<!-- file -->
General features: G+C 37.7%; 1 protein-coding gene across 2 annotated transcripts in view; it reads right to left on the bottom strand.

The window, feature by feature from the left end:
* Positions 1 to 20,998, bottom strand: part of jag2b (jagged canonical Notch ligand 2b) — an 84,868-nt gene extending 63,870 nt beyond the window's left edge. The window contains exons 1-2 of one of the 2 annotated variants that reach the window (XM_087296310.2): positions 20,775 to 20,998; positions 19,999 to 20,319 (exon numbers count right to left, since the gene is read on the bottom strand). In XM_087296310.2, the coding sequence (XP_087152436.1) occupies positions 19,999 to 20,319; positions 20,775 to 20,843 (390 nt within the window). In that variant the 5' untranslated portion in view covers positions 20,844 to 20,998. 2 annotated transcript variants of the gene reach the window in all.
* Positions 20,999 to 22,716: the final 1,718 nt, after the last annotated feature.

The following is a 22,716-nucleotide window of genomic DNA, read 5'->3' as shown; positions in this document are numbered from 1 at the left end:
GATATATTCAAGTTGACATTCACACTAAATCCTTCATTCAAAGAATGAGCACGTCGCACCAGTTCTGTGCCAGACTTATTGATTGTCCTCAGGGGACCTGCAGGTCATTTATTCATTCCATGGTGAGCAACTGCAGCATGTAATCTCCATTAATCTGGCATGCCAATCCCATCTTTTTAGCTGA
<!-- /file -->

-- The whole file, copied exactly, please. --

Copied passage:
General features: G+C 37.7%; 1 protein-coding gene across 2 annotated transcripts in view; it reads right to left on the bottom strand.

The window, feature by feature from the left end:
* Positions 1 to 20,998, bottom strand: part of jag2b (jagged canonical Notch ligand 2b) — an 84,868-nt gene extending 63,870 nt beyond the window's left edge. The window contains exons 1-2 of one of the 2 annotated variants that reach the window (XM_087296310.2): positions 20,775 to 20,998; positions 19,999 to 20,319 (exon numbers count right to left, since the gene is read on the bottom strand). In XM_087296310.2, the coding sequence (XP_087152436.1) occupies positions 19,999 to 20,319; positions 20,775 to 20,843 (390 nt within the window). In that variant the 5' untranslated portion in view covers positions 20,844 to 20,998. 2 annotated transcript variants of the gene reach the window in all.
* Positions 20,999 to 22,716: the final 1,718 nt, after the last annotated feature.

The following is a 22,716-nucleotide window of genomic DNA, read 5'->3' as shown; positions in this document are numbered from 1 at the left end:
GATATATTCAAGTTGACATTCACACTAAATCCTTCATTCAAAGAATGAGCACGTCGCACCAGTTCTGTGCCAGACTTATTGATTGTCCTCAGGGGACCTGCAGGTCATTTATTCATTCCATGGTGAGCAACTGCAGCATGTAATCTCCATTAATCTGGCATGCCAATCCCATCTTTTTAGCTGA